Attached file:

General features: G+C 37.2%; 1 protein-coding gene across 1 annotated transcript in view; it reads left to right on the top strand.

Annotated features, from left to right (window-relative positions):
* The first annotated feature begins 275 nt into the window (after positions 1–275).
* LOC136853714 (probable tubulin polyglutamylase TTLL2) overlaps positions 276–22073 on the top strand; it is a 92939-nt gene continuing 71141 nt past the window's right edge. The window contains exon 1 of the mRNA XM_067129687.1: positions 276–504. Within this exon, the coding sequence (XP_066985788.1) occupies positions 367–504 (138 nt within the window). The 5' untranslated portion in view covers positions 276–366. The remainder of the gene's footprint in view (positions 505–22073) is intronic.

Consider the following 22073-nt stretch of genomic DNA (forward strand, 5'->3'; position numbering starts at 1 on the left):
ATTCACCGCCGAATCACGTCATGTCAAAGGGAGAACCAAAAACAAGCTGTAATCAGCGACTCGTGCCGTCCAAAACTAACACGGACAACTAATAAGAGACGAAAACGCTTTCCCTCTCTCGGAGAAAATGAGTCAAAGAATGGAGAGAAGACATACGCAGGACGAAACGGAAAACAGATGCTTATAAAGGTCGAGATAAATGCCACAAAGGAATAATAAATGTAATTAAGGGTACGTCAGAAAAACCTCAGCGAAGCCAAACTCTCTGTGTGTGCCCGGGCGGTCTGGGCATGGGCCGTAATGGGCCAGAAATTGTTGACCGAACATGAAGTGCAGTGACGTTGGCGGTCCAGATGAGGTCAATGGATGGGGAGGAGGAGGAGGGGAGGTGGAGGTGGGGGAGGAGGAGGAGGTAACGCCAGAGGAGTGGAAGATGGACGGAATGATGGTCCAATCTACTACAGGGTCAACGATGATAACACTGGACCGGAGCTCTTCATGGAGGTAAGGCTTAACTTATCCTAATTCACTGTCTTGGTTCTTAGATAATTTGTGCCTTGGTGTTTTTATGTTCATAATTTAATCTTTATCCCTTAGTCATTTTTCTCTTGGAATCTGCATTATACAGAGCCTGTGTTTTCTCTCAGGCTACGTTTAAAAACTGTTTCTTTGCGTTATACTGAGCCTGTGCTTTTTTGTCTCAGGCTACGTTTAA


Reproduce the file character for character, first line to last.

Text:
General features: G+C 37.2%; 1 protein-coding gene across 1 annotated transcript in view; it reads left to right on the top strand.

Annotated features, from left to right (window-relative positions):
* The first annotated feature begins 275 nt into the window (after positions 1–275).
* LOC136853714 (probable tubulin polyglutamylase TTLL2) overlaps positions 276–22073 on the top strand; it is a 92939-nt gene continuing 71141 nt past the window's right edge. The window contains exon 1 of the mRNA XM_067129687.1: positions 276–504. Within this exon, the coding sequence (XP_066985788.1) occupies positions 367–504 (138 nt within the window). The 5' untranslated portion in view covers positions 276–366. The remainder of the gene's footprint in view (positions 505–22073) is intronic.

Consider the following 22073-nt stretch of genomic DNA (forward strand, 5'->3'; position numbering starts at 1 on the left):
ATTCACCGCCGAATCACGTCATGTCAAAGGGAGAACCAAAAACAAGCTGTAATCAGCGACTCGTGCCGTCCAAAACTAACACGGACAACTAATAAGAGACGAAAACGCTTTCCCTCTCTCGGAGAAAATGAGTCAAAGAATGGAGAGAAGACATACGCAGGACGAAACGGAAAACAGATGCTTATAAAGGTCGAGATAAATGCCACAAAGGAATAATAAATGTAATTAAGGGTACGTCAGAAAAACCTCAGCGAAGCCAAACTCTCTGTGTGTGCCCGGGCGGTCTGGGCATGGGCCGTAATGGGCCAGAAATTGTTGACCGAACATGAAGTGCAGTGACGTTGGCGGTCCAGATGAGGTCAATGGATGGGGAGGAGGAGGAGGGGAGGTGGAGGTGGGGGAGGAGGAGGAGGTAACGCCAGAGGAGTGGAAGATGGACGGAATGATGGTCCAATCTACTACAGGGTCAACGATGATAACACTGGACCGGAGCTCTTCATGGAGGTAAGGCTTAACTTATCCTAATTCACTGTCTTGGTTCTTAGATAATTTGTGCCTTGGTGTTTTTATGTTCATAATTTAATCTTTATCCCTTAGTCATTTTTCTCTTGGAATCTGCATTATACAGAGCCTGTGTTTTCTCTCAGGCTACGTTTAAAAACTGTTTCTTTGCGTTATACTGAGCCTGTGCTTTTTTGTCTCAGGCTACGTTTAA